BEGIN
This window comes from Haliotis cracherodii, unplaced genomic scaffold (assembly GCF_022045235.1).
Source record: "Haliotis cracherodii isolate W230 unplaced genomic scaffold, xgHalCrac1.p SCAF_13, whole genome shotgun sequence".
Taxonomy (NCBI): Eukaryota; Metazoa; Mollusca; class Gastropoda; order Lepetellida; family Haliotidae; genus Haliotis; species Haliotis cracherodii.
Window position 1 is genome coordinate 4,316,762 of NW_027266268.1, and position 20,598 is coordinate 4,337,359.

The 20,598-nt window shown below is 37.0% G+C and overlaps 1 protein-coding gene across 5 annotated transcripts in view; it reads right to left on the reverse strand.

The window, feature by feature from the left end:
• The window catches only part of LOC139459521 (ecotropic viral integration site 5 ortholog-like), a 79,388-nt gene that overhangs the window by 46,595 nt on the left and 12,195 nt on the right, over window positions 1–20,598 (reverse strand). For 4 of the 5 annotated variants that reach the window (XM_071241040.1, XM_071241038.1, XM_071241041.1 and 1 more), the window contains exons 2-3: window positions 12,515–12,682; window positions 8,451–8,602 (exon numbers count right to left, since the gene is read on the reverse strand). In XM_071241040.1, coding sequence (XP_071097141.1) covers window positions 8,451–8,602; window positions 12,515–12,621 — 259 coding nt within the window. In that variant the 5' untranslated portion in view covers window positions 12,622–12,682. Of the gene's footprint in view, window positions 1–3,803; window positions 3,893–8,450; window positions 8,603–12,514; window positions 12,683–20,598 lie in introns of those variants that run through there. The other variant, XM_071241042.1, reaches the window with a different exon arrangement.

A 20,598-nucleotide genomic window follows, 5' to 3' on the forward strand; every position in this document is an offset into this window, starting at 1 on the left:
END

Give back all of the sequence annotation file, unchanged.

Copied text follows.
This window comes from Haliotis cracherodii, unplaced genomic scaffold (assembly GCF_022045235.1).
Source record: "Haliotis cracherodii isolate W230 unplaced genomic scaffold, xgHalCrac1.p SCAF_13, whole genome shotgun sequence".
Taxonomy (NCBI): Eukaryota; Metazoa; Mollusca; class Gastropoda; order Lepetellida; family Haliotidae; genus Haliotis; species Haliotis cracherodii.
Window position 1 is genome coordinate 4,316,762 of NW_027266268.1, and position 20,598 is coordinate 4,337,359.

The 20,598-nt window shown below is 37.0% G+C and overlaps 1 protein-coding gene across 5 annotated transcripts in view; it reads right to left on the reverse strand.

The window, feature by feature from the left end:
• The window catches only part of LOC139459521 (ecotropic viral integration site 5 ortholog-like), a 79,388-nt gene that overhangs the window by 46,595 nt on the left and 12,195 nt on the right, over window positions 1–20,598 (reverse strand). For 4 of the 5 annotated variants that reach the window (XM_071241040.1, XM_071241038.1, XM_071241041.1 and 1 more), the window contains exons 2-3: window positions 12,515–12,682; window positions 8,451–8,602 (exon numbers count right to left, since the gene is read on the reverse strand). In XM_071241040.1, coding sequence (XP_071097141.1) covers window positions 8,451–8,602; window positions 12,515–12,621 — 259 coding nt within the window. In that variant the 5' untranslated portion in view covers window positions 12,622–12,682. Of the gene's footprint in view, window positions 1–3,803; window positions 3,893–8,450; window positions 8,603–12,514; window positions 12,683–20,598 lie in introns of those variants that run through there. The other variant, XM_071241042.1, reaches the window with a different exon arrangement.

A 20,598-nucleotide genomic window follows, 5' to 3' on the forward strand; every position in this document is an offset into this window, starting at 1 on the left: